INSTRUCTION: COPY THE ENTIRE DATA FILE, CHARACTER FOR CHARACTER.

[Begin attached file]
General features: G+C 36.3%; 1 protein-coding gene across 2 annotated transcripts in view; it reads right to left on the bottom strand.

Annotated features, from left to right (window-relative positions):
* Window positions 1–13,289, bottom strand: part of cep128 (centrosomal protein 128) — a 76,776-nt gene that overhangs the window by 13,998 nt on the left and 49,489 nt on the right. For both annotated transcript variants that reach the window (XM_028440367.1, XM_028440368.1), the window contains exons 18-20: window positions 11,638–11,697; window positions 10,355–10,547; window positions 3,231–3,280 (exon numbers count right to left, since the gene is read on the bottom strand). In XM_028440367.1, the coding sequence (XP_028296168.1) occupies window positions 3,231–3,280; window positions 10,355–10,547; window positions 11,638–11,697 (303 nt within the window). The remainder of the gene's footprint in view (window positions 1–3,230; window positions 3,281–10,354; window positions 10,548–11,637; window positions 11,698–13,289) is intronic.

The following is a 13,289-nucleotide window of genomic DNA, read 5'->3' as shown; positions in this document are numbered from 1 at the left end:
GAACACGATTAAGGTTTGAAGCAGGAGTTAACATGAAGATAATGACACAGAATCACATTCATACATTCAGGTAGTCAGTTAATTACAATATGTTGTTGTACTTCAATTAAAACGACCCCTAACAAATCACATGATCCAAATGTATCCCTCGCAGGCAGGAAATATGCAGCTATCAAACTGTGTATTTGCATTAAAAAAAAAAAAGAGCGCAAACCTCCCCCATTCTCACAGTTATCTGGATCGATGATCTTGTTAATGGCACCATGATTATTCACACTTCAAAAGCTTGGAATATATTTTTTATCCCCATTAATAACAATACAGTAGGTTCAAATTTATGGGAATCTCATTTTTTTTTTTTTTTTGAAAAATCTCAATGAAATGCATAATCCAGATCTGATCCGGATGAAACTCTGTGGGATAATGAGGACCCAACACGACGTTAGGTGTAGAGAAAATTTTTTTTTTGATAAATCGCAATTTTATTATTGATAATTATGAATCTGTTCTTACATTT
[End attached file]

General features: G+C 36.3%; 1 protein-coding gene across 2 annotated transcripts in view; it reads right to left on the bottom strand.

Annotated features, from left to right (window-relative positions):
* Window positions 1–13,289, bottom strand: part of cep128 (centrosomal protein 128) — a 76,776-nt gene that overhangs the window by 13,998 nt on the left and 49,489 nt on the right. For both annotated transcript variants that reach the window (XM_028440367.1, XM_028440368.1), the window contains exons 18-20: window positions 11,638–11,697; window positions 10,355–10,547; window positions 3,231–3,280 (exon numbers count right to left, since the gene is read on the bottom strand). In XM_028440367.1, the coding sequence (XP_028296168.1) occupies window positions 3,231–3,280; window positions 10,355–10,547; window positions 11,638–11,697 (303 nt within the window). The remainder of the gene's footprint in view (window positions 1–3,230; window positions 3,281–10,354; window positions 10,548–11,637; window positions 11,698–13,289) is intronic.

The following is a 13,289-nucleotide window of genomic DNA, read 5'->3' as shown; positions in this document are numbered from 1 at the left end:
GAACACGATTAAGGTTTGAAGCAGGAGTTAACATGAAGATAATGACACAGAATCACATTCATACATTCAGGTAGTCAGTTAATTACAATATGTTGTTGTACTTCAATTAAAACGACCCCTAACAAATCACATGATCCAAATGTATCCCTCGCAGGCAGGAAATATGCAGCTATCAAACTGTGTATTTGCATTAAAAAAAAAAAAGAGCGCAAACCTCCCCCATTCTCACAGTTATCTGGATCGATGATCTTGTTAATGGCACCATGATTATTCACACTTCAAAAGCTTGGAATATATTTTTTATCCCCATTAATAACAATACAGTAGGTTCAAATTTATGGGAATCTCATTTTTTTTTTTTTTTTGAAAAATCTCAATGAAATGCATAATCCAGATCTGATCCGGATGAAACTCTGTGGGATAATGAGGACCCAACACGACGTTAGGTGTAGAGAAAATTTTTTTTTTGATAAATCGCAATTTTATTATTGATAATTATGAATCTGTTCTTACATTT